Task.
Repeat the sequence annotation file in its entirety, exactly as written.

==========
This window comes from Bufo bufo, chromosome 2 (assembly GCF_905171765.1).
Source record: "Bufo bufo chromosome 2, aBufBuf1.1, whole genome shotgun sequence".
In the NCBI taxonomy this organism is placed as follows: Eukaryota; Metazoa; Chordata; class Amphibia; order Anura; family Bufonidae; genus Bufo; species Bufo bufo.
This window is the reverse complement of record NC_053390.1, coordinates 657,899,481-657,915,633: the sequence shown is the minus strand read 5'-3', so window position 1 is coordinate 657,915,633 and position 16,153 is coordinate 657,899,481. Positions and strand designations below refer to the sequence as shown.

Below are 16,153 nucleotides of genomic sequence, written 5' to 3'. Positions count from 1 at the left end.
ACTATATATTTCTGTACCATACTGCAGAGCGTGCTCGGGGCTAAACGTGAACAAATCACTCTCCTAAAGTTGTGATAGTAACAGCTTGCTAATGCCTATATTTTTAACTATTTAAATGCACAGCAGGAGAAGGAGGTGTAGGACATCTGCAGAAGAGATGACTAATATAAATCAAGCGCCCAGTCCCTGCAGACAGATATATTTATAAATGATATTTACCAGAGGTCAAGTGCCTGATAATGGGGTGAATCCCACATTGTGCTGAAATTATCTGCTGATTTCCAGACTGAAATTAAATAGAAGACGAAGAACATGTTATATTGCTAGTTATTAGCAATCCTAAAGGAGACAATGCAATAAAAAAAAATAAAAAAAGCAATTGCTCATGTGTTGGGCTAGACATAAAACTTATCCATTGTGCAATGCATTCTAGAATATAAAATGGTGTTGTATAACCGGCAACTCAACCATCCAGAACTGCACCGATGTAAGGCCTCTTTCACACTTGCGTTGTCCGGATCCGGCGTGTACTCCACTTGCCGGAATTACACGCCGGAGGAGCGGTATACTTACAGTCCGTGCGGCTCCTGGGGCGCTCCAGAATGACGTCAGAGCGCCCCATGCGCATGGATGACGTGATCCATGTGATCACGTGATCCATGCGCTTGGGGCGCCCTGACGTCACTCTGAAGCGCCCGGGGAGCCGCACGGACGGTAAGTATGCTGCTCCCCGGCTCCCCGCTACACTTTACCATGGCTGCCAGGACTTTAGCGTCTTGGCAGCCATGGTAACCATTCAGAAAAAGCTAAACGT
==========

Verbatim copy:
This window comes from Bufo bufo, chromosome 2 (assembly GCF_905171765.1).
Source record: "Bufo bufo chromosome 2, aBufBuf1.1, whole genome shotgun sequence".
In the NCBI taxonomy this organism is placed as follows: Eukaryota; Metazoa; Chordata; class Amphibia; order Anura; family Bufonidae; genus Bufo; species Bufo bufo.
This window is the reverse complement of record NC_053390.1, coordinates 657,899,481-657,915,633: the sequence shown is the minus strand read 5'-3', so window position 1 is coordinate 657,915,633 and position 16,153 is coordinate 657,899,481. Positions and strand designations below refer to the sequence as shown.

Below are 16,153 nucleotides of genomic sequence, written 5' to 3'. Positions count from 1 at the left end.
ACTATATATTTCTGTACCATACTGCAGAGCGTGCTCGGGGCTAAACGTGAACAAATCACTCTCCTAAAGTTGTGATAGTAACAGCTTGCTAATGCCTATATTTTTAACTATTTAAATGCACAGCAGGAGAAGGAGGTGTAGGACATCTGCAGAAGAGATGACTAATATAAATCAAGCGCCCAGTCCCTGCAGACAGATATATTTATAAATGATATTTACCAGAGGTCAAGTGCCTGATAATGGGGTGAATCCCACATTGTGCTGAAATTATCTGCTGATTTCCAGACTGAAATTAAATAGAAGACGAAGAACATGTTATATTGCTAGTTATTAGCAATCCTAAAGGAGACAATGCAATAAAAAAAAATAAAAAAAGCAATTGCTCATGTGTTGGGCTAGACATAAAACTTATCCATTGTGCAATGCATTCTAGAATATAAAATGGTGTTGTATAACCGGCAACTCAACCATCCAGAACTGCACCGATGTAAGGCCTCTTTCACACTTGCGTTGTCCGGATCCGGCGTGTACTCCACTTGCCGGAATTACACGCCGGAGGAGCGGTATACTTACAGTCCGTGCGGCTCCTGGGGCGCTCCAGAATGACGTCAGAGCGCCCCATGCGCATGGATGACGTGATCCATGTGATCACGTGATCCATGCGCTTGGGGCGCCCTGACGTCACTCTGAAGCGCCCGGGGAGCCGCACGGACGGTAAGTATGCTGCTCCCCGGCTCCCCGCTACACTTTACCATGGCTGCCAGGACTTTAGCGTCTTGGCAGCCATGGTAACCATTCAGAAAAAGCTAAACGT